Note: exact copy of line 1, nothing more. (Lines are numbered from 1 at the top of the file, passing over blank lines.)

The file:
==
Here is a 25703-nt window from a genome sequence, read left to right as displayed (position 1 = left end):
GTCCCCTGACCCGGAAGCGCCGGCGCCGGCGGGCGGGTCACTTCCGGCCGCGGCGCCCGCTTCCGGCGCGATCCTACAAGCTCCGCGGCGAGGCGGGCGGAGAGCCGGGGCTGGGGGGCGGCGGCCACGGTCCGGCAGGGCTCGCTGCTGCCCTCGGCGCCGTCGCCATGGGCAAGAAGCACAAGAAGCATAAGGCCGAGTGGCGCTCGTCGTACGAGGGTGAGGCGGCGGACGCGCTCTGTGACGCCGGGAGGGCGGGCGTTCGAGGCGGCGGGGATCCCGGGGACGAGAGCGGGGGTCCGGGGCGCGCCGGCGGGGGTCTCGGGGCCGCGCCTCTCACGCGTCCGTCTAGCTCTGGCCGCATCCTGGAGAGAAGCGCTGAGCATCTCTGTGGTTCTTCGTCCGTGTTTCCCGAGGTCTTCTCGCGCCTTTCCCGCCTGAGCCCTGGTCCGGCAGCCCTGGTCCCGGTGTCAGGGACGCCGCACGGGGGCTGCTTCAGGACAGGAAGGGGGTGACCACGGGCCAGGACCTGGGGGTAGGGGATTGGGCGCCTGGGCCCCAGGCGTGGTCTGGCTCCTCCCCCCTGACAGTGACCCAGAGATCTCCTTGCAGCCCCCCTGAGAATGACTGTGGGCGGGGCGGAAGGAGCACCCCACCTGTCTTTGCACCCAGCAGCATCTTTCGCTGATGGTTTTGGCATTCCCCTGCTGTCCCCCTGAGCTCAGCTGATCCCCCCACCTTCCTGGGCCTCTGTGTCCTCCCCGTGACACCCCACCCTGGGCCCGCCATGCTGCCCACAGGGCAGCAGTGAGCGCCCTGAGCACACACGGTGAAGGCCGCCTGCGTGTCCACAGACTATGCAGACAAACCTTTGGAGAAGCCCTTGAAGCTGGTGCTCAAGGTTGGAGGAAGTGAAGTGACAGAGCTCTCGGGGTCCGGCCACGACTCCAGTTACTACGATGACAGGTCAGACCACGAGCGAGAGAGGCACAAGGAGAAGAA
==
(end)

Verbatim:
Here is a 25703-nt window from a genome sequence, read left to right as displayed (position 1 = left end):